- Abnormal haircoat – from a thicker than normal summer coat, long coarse hairs in the coat or patches of long hair to a long shaggy coat (hypertrichosis) that doesn’t shed at all.
- Hyperglycaemia (above normal blood glucose concentrations).
- Neurological symptoms such as ataxia, seizures and blindness.
As PPID is a progressive disease, blood tests are often negative in the early stages, but false positives are also seen when ACTH is released as part of the normal stress response. Hormone levels are affected by seasons and geographical location, are released in pulses so concentrations can change within minutes, and vary considerably between affected horses.
The Equine Endocrinology Group (EEG) has published recommendations for the diagnosis of PPID (http://sites.tufts.edu/equineendogroup/) and suggests initially testing:
Resting ACTH concentration, which requires a single blood draw and can be done at any time of the day or year, as long as seasonally adjusted reference ranges are used (see Liphook Equine Hospital's weekly cutoff values for ACTH), and the horse is not stressed before or during the blood collection. Note that ACTH can be measured using different assays, with different reference ranges, therefore results from laboratories may not be comparable. Horses in the UK that have not been diagnosed with PPID may be eligible for a free ACTH test – see http://www.talkaboutlaminitis.co.uk/.
All horses suspected of having PPID should be tested for insulin dysregulation using either a resting insulin test, or if no clinical signs of insulin dysregulation are seen and/or if resting insulin test results are normal, an oral sugar test, to assess laminitis risk.
The dexamethasone suppression test, once considered the gold standard for PPID testing, is no longer recommended as it may cause laminitis, requires two vet visits, cannot be used in the autumn, and may only detect advanced cases. Tests measuring cortisol are not diagnostic for PPID.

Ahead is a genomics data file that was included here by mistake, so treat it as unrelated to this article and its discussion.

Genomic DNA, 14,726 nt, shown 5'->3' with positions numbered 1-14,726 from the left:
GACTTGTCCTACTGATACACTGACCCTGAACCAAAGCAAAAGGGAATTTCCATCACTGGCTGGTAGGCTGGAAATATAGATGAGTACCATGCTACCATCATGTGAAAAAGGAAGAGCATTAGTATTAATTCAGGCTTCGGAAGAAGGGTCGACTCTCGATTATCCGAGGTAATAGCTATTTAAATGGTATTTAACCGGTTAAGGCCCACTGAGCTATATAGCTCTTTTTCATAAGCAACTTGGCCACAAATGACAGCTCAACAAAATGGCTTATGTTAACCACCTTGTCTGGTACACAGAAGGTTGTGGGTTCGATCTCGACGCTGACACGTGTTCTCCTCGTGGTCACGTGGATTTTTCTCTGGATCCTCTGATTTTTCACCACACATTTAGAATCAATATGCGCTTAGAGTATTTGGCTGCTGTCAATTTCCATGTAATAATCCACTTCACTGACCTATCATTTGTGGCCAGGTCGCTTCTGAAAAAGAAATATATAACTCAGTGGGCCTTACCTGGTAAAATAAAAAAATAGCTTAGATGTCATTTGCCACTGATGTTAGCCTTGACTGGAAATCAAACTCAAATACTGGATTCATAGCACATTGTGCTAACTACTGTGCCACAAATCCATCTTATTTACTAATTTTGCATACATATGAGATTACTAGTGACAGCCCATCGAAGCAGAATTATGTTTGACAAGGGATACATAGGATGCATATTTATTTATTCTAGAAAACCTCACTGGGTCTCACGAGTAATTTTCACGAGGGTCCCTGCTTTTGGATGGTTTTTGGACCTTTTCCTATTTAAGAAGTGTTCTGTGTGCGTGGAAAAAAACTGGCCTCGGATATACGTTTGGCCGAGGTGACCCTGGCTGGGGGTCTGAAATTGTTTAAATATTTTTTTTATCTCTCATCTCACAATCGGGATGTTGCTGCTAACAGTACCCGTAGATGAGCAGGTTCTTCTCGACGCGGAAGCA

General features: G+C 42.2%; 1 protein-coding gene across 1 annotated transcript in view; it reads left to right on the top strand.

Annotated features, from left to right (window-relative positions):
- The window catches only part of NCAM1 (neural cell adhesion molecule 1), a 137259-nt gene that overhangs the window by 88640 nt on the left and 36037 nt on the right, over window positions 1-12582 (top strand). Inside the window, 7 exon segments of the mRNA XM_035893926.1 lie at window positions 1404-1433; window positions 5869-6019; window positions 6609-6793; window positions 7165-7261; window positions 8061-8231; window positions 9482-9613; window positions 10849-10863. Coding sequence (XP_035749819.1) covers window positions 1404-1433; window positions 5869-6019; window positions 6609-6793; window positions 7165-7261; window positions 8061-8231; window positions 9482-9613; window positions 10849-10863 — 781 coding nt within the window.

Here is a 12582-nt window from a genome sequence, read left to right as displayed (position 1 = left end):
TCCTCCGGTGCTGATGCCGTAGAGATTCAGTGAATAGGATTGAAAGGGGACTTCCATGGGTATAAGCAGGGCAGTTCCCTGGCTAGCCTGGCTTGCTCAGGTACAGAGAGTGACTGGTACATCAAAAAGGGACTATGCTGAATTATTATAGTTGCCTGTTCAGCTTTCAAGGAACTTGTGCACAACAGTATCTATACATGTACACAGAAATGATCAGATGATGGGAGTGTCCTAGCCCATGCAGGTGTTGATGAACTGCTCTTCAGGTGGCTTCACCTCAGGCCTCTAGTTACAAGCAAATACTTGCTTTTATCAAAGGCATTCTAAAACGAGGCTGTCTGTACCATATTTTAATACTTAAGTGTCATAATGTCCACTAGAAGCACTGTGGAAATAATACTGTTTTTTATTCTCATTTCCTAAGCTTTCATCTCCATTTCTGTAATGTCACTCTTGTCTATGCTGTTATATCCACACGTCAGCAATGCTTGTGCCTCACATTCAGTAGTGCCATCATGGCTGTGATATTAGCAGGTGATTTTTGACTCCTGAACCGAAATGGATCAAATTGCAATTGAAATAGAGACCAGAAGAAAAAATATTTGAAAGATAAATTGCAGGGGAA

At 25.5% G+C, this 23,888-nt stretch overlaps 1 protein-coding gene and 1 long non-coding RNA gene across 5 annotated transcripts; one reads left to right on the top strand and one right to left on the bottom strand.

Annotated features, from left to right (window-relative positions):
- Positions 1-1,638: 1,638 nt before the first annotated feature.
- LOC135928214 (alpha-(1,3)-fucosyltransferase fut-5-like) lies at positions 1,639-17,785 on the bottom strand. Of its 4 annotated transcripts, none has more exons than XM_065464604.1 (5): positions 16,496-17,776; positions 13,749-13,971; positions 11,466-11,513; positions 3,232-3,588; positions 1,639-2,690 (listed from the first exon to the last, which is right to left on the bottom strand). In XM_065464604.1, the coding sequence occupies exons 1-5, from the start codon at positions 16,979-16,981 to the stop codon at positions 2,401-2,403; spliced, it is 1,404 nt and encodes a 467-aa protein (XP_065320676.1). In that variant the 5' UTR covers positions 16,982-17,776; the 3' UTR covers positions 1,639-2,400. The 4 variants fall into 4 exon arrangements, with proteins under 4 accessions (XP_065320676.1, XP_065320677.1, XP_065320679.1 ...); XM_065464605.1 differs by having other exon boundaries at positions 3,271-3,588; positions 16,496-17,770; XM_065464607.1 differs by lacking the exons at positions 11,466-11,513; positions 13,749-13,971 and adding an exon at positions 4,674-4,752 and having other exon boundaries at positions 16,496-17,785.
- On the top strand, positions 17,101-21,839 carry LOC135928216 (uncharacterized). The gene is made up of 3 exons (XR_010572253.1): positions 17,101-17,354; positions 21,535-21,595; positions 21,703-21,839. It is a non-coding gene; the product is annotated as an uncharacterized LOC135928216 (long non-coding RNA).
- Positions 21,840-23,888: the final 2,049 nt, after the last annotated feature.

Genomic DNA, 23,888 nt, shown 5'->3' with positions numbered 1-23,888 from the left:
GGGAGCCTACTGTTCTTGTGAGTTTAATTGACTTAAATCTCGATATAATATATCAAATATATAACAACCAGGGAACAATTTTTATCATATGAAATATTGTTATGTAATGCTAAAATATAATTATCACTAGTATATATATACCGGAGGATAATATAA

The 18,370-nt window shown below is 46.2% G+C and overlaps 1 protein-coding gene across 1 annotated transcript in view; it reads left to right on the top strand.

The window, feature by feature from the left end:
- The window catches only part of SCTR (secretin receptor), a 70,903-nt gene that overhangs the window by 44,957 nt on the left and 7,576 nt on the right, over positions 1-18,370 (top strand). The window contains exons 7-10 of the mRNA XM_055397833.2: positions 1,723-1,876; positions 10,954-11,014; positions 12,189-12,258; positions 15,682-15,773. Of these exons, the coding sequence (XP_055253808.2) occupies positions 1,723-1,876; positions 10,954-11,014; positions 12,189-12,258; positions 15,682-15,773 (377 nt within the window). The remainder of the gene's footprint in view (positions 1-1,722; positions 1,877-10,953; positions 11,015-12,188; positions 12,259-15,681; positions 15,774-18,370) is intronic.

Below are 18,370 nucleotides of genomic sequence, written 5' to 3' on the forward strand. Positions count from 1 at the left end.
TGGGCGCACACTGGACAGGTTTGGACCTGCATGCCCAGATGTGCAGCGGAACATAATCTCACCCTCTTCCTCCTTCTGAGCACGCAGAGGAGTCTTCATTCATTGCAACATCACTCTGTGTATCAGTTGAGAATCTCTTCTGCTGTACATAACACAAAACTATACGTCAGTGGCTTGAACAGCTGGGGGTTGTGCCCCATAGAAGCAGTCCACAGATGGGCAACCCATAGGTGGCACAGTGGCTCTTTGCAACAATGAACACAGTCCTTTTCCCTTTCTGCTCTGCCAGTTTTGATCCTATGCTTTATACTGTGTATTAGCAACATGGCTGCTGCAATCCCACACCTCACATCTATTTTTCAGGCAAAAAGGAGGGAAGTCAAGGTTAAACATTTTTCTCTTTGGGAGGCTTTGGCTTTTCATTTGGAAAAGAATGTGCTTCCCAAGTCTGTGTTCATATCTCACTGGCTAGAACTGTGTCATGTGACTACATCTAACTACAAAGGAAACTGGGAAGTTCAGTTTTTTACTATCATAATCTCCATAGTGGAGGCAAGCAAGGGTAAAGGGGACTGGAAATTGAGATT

A diagnosis of PPID should only be made if there are clinical signs of PPID. There is no way of knowing whether the ACTH in a blood sample is from the pars intermedia and suggests PPID if abnormally high, or has been produced by the pars distalis as part of a normal stress response. “Stress” can be due to pain (e.g. laminitis), illness, excitement, exercise, travelling, use of a twitch, veterinary procedures e.g. dental work or “white coat phobia”. Some medicines may increase ACTH, e.g. clenbuterol (Ventipulmin) and some sedation durgs, and current advice (from Liphook Equine Hospital) is that ACTH should not be tested following sedation. Note also that freezing the blood sample before it has been separated by centrifuge can lead to falsely high ACTH results.
In the future, testing of other PPID hormones may be commercially available, which may make blood testing more accurate.
PPID currently cannot be cured, but can be treated with daily oral administration of a dopamine agonist such as pergolide (licensed for horses as Prascend in many countries), which replaces the missing dopamine, signalling the pars intermedia to reduce hormone production, and thereby reducing the clinical signs of PPID. It isn’t currently known whether treatment with pergolide will prevent or slow the hyperplasia and hypertrophy associated with the excess hormone production of the pars intermedia, but in theory this seems possible.